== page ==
Egyptian comedian Bassem Youssef navigates the American dream
The mainly student audience laughs and applauds enthusiastically, but this feels like a practice run for Youssef's new one man show based on his life story, Late for Democracy, that is now touring the US.
Youssef's journey into new genres reflects a personal and as well as societal shift.
When the former heart surgeon first emerged in 2011 as the "Egyptian Jon Stewart" he appealed to an Obama-era America who still saw itself as a champion of freedom of speech.
But in these darker days of Trumpian fake news he appears to be adjusting – if uneasily – to the reality of the American dream.
He divides his hybrid keynote which he calls the "Middle Eastern Monologues" into several titled sections, covering similar ground to his 2017 book Revolution for Dummies.
"Of course this has nothing to do with the Vagina Monologues," he jokes, citing Eve Ensler's 1996 episodic play, "but there may be some similarities – like the fact that the Middle East is mysterious, everyone wants it yet no one understands it, and it’s very difficult to satisfy everyone there."
But after his roller coaster ride from his 2011 YouTube clip satirising Egyptian media that developed into a TV show called Al-Bernameg, with 40 million viewers every week, to a warrant for his arrest issued by the new military regime and his subsequent exile to America, there is a certain sense of ennui in the delivery by the now 46-year-old Youssef.
Living in exile – albeit a comfortable one – in Los Angeles, he is no longer in danger, but he is more anonymous – yet another talented foreigner shopping scripts in the city of fallen angels.
|Living in exile – albeit a comfortable one – in Los Angeles, he is no longer in danger, but he is more anonymous – yet another talented foreigner shopping scripts in the city of fallen angels|
"Right before the revolution," he recounts, "I decided to leave Egypt for America – where I would work my ass off in a dull hospital, get a mortgage and become enslaved for the rest of my life by my credit card – you know the American dream."
At the beginning of his talk he asks for a show of hands, inquiring "how many here are from the Middle East?" before making a joke about calling immigration authorities to deport everyone.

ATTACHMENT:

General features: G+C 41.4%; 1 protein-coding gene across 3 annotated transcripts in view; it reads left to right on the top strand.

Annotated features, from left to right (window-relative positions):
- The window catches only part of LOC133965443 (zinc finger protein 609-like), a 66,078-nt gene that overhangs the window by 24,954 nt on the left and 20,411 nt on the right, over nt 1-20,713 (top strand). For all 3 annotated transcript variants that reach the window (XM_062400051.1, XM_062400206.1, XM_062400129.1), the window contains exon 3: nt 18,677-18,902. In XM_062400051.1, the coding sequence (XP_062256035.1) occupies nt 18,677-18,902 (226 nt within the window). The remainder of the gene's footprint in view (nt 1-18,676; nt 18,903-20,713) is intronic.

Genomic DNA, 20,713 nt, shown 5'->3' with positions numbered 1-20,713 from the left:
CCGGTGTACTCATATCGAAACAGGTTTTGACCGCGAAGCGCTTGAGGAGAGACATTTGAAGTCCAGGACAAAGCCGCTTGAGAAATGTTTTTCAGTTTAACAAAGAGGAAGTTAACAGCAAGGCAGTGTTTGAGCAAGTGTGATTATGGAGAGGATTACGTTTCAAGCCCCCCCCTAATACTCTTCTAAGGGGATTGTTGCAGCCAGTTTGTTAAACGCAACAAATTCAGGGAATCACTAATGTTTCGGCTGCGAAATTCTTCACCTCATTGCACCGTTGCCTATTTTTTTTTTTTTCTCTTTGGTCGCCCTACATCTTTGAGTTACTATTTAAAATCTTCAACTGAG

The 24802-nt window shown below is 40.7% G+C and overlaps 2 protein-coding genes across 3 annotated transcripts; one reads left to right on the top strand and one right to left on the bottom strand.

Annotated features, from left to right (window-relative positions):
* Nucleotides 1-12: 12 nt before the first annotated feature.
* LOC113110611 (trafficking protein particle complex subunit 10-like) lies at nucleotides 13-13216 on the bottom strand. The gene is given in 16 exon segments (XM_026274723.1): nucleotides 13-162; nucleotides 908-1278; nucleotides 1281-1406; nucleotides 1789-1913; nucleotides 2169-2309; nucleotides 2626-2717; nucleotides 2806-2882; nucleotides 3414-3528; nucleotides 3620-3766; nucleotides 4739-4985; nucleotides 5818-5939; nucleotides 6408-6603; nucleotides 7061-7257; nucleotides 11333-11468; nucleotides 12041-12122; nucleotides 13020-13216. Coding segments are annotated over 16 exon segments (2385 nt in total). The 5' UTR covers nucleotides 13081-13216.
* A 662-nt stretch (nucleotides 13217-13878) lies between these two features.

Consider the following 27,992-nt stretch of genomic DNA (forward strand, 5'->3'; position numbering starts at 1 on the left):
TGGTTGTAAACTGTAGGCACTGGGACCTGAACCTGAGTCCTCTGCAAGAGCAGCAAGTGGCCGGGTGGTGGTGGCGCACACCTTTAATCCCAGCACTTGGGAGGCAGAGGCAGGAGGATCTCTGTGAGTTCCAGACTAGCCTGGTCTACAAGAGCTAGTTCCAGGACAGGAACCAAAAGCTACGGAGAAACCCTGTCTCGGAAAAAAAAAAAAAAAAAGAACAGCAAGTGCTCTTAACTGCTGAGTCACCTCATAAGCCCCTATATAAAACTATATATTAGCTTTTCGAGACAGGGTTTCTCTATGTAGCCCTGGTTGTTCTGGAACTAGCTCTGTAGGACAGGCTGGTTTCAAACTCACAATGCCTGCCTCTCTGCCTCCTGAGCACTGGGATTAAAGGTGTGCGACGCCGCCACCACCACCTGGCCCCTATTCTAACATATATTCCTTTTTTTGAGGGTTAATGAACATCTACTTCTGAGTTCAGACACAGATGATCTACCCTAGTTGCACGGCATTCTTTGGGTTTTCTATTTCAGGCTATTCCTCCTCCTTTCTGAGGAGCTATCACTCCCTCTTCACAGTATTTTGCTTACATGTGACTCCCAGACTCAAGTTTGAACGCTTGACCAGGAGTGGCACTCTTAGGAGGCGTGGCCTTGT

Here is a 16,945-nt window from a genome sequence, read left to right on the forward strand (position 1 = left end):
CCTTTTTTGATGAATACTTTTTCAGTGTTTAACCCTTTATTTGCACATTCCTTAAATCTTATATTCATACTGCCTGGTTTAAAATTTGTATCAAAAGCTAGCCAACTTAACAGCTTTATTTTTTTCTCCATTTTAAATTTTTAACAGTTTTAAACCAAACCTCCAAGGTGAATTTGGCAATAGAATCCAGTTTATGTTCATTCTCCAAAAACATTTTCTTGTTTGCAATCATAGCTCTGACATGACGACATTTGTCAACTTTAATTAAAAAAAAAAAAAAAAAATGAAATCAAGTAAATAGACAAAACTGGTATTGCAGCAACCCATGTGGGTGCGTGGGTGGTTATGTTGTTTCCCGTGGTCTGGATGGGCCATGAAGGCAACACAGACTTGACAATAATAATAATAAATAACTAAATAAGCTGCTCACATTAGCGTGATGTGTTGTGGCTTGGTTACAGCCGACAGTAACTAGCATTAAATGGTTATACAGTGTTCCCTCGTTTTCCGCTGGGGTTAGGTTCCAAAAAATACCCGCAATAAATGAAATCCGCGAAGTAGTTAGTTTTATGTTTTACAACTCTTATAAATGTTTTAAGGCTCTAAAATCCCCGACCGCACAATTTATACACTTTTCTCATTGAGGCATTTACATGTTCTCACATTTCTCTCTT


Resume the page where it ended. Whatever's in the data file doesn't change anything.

While the internet that launched his career trajectory was once seen as a revolutionary tool, he contends it's now been "ruined".
"When Twitter and Facebook appeared a few years ago it was celebrated like, 'Yay everybody has a voice!' Now, damn, everyone has a voice! Opinions became a blessing and a curse, sharing became a crucial necessity and a necessary evil, posting your opinion, a daily adventure... tarnished by anti-vaxxers, plain stupid people and hipsters named Greg with two g's and an e at the end."
For the first time in history, he says, "the truth is based on convenience rather than facts. Universal truths became debatable while opinions and misinformation reign supreme. Our reality became virtual, our news became fake and our serious politics became a joke".
And he's not, he says, just referring to populist leaders in the West like Trump, but to Middle Eastern dictators.
His jokes about CNN pundits knowing nothing about the Middle East and the absurdity of being the "go-to guy" for issues ranging from Boko Haram to the plight of the Rohingya, are funny, but undermined by the fact that Youssef plagiarised an article by journalist Ben Judah in 2014 for a column in the independent daily Al Shorouk (he apologised once he was exposed, but Judah, who accepted his apology, became the victim of a torrent of on line anti-Semitic abuse).
Still he says he is keen to "share his story".
|Bassem Youssef speaking at the University of British Columbia [Hadani Ditmars]|
"I believe that the more personal we get, the more we can get a better perspective on a region or a group of people... I can make up anything and it would still make more sense than those pundits on CNN."
He calls Monologue #1 "my story"